A course was set from Cobnor to East Head and then back to Itchenor for the finish of the race and the lunch break. The strong southerly breeze gave us a long beat down to the mouth of Chichester Harbour. Most of the crews revelled in the fast conditions. But the Met Wanderer was having trouble getting rid of the water they had shipped. In their struggles the boat gibed and the crew found themselves swimming. Try as she could the crew could not get back to the boat and had to be pulled out of the water by SIDEWINDER. Clive then volunteered to jump overboard and assist Paul to right the capsized boat. This he did successfully and then both the rescued and the rescuers sailed safely up to Itchenor. The helmsman of the Topper found the wind was a little too strong for him and had to be assisted by the rescue boat. And then the Met rescue boat ran out of fuel and had to be rescued themselves.

But for all that, it was a good day out, enjoyed by all that took part. Who won the race ? I think the Met did. But it does not really matter. We hope to be down in Chichester again in 1984. Why don't you join us !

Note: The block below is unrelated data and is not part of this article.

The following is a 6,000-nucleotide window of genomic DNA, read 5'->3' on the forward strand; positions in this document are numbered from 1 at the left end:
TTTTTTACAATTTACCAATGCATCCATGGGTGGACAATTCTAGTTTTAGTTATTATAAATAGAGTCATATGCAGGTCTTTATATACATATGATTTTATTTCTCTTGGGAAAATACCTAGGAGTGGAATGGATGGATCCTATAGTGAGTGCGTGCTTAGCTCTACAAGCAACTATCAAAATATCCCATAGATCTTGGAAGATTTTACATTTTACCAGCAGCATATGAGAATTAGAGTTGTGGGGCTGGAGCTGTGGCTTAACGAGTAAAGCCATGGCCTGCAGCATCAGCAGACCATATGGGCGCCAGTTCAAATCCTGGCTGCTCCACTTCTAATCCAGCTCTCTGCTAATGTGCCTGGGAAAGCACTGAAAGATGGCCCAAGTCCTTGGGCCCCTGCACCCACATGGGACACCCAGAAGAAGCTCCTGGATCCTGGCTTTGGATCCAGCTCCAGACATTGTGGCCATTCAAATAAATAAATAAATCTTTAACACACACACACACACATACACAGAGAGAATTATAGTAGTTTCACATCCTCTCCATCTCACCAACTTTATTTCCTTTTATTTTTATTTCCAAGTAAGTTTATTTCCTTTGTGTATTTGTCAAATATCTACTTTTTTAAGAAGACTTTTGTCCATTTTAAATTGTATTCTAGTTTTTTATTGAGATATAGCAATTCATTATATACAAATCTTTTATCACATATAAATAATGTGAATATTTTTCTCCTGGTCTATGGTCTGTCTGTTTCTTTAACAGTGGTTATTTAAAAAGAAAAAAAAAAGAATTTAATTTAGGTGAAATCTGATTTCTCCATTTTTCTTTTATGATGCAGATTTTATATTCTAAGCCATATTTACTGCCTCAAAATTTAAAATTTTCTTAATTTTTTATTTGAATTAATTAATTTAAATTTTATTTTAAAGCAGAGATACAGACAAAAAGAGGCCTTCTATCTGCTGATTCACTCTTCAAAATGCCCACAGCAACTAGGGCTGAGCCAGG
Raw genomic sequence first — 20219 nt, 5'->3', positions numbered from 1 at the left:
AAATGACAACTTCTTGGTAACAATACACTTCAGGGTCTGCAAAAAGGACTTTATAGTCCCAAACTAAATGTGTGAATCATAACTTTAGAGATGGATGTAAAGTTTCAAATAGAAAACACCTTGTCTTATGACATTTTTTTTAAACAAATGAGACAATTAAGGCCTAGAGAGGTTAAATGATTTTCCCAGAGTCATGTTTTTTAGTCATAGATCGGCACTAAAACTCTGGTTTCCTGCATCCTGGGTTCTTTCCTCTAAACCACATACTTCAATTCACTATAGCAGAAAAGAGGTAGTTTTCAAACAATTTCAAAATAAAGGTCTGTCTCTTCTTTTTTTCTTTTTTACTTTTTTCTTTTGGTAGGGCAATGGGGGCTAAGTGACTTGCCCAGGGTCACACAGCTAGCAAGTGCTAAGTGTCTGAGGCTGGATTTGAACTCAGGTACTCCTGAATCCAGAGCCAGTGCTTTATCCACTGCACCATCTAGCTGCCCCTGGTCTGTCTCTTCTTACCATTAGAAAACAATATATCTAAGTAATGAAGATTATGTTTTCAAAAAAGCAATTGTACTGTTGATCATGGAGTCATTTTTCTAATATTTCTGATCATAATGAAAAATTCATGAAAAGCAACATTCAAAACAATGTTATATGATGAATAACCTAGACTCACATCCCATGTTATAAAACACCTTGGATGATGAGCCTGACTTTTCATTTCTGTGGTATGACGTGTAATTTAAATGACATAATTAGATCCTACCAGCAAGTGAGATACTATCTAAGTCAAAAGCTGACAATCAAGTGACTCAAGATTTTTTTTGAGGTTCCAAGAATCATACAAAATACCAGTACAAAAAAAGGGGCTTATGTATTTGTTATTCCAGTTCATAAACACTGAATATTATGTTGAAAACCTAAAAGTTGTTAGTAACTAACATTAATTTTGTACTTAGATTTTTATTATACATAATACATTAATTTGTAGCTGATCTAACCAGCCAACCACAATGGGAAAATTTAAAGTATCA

This year's event will be held on 26th November 1983 at Island Barn Reservoir, Walton on Thames S.C., Ray Road, East Molsley. The water is a raised reservoir, about half the size of Queen Mary and provides good laser sailing.

Attached is an entry form and map of the area. Entrance fee will be 14.00 in advance or 5 on the day. Early replies would be appreciated. Cheques should be made Payable to Metropolitan Police Sailing Club.

Anyone who is in difficulty with accommodation arrangements, please contact me.

Roger Glass




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Grateful thanks to C Jordan for supplying the above newsletter content.

Newsletter scanned December 2011